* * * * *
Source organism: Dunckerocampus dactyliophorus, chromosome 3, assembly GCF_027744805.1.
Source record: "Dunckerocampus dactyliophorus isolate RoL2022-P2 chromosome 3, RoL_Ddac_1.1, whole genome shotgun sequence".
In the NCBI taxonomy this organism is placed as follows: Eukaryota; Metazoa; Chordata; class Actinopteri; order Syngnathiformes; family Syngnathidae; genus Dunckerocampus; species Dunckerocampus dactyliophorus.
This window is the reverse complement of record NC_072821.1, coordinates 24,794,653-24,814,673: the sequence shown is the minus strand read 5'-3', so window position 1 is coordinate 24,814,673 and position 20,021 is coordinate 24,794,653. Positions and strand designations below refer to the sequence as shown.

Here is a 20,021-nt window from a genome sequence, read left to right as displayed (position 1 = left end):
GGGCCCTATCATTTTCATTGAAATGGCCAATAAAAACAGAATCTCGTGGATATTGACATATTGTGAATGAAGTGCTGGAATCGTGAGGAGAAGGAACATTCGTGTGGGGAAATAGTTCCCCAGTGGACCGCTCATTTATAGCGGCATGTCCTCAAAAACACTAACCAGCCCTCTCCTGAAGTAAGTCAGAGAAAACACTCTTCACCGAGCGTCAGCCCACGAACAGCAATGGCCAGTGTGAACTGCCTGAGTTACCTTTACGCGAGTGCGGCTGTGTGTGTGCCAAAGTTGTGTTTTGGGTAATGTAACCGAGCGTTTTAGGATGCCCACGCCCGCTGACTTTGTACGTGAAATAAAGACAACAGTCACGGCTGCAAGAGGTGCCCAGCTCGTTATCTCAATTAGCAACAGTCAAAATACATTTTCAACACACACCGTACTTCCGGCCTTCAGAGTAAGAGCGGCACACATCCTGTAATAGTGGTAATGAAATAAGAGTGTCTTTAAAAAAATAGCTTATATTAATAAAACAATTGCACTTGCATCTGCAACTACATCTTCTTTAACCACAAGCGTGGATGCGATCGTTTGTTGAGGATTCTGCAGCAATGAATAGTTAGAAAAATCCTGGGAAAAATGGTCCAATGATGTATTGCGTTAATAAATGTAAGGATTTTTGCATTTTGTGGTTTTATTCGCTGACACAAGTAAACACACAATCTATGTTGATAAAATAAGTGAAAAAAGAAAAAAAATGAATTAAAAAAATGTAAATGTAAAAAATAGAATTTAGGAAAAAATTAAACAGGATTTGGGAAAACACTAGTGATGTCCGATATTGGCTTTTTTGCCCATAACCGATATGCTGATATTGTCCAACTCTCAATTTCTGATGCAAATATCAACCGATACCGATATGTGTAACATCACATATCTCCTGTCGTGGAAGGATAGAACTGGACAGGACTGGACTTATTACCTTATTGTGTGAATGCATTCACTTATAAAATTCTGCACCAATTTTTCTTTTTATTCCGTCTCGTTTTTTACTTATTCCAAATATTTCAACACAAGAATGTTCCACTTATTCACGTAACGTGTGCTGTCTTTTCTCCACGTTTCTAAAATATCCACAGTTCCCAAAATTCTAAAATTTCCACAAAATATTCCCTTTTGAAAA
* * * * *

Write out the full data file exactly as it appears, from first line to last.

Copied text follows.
Source organism: Dunckerocampus dactyliophorus, chromosome 3, assembly GCF_027744805.1.
Source record: "Dunckerocampus dactyliophorus isolate RoL2022-P2 chromosome 3, RoL_Ddac_1.1, whole genome shotgun sequence".
In the NCBI taxonomy this organism is placed as follows: Eukaryota; Metazoa; Chordata; class Actinopteri; order Syngnathiformes; family Syngnathidae; genus Dunckerocampus; species Dunckerocampus dactyliophorus.
This window is the reverse complement of record NC_072821.1, coordinates 24,794,653-24,814,673: the sequence shown is the minus strand read 5'-3', so window position 1 is coordinate 24,814,673 and position 20,021 is coordinate 24,794,653. Positions and strand designations below refer to the sequence as shown.

Here is a 20,021-nt window from a genome sequence, read left to right as displayed (position 1 = left end):
GGGCCCTATCATTTTCATTGAAATGGCCAATAAAAACAGAATCTCGTGGATATTGACATATTGTGAATGAAGTGCTGGAATCGTGAGGAGAAGGAACATTCGTGTGGGGAAATAGTTCCCCAGTGGACCGCTCATTTATAGCGGCATGTCCTCAAAAACACTAACCAGCCCTCTCCTGAAGTAAGTCAGAGAAAACACTCTTCACCGAGCGTCAGCCCACGAACAGCAATGGCCAGTGTGAACTGCCTGAGTTACCTTTACGCGAGTGCGGCTGTGTGTGTGCCAAAGTTGTGTTTTGGGTAATGTAACCGAGCGTTTTAGGATGCCCACGCCCGCTGACTTTGTACGTGAAATAAAGACAACAGTCACGGCTGCAAGAGGTGCCCAGCTCGTTATCTCAATTAGCAACAGTCAAAATACATTTTCAACACACACCGTACTTCCGGCCTTCAGAGTAAGAGCGGCACACATCCTGTAATAGTGGTAATGAAATAAGAGTGTCTTTAAAAAAATAGCTTATATTAATAAAACAATTGCACTTGCATCTGCAACTACATCTTCTTTAACCACAAGCGTGGATGCGATCGTTTGTTGAGGATTCTGCAGCAATGAATAGTTAGAAAAATCCTGGGAAAAATGGTCCAATGATGTATTGCGTTAATAAATGTAAGGATTTTTGCATTTTGTGGTTTTATTCGCTGACACAAGTAAACACACAATCTATGTTGATAAAATAAGTGAAAAAAGAAAAAAAATGAATTAAAAAAATGTAAATGTAAAAAATAGAATTTAGGAAAAAATTAAACAGGATTTGGGAAAACACTAGTGATGTCCGATATTGGCTTTTTTGCCCATAACCGATATGCTGATATTGTCCAACTCTCAATTTCTGATGCAAATATCAACCGATACCGATATGTGTAACATCACATATCTCCTGTCGTGGAAGGATAGAACTGGACAGGACTGGACTTATTACCTTATTGTGTGAATGCATTCACTTATAAAATTCTGCACCAATTTTTCTTTTTATTCCGTCTCGTTTTTTACTTATTCCAAATATTTCAACACAAGAATGTTCCACTTATTCACGTAACGTGTGCTGTCTTTTCTCCACGTTTCTAAAATATCCACAGTTCCCAAAATTCTAAAATTTCCACAAAATATTCCCTTTTGAAAA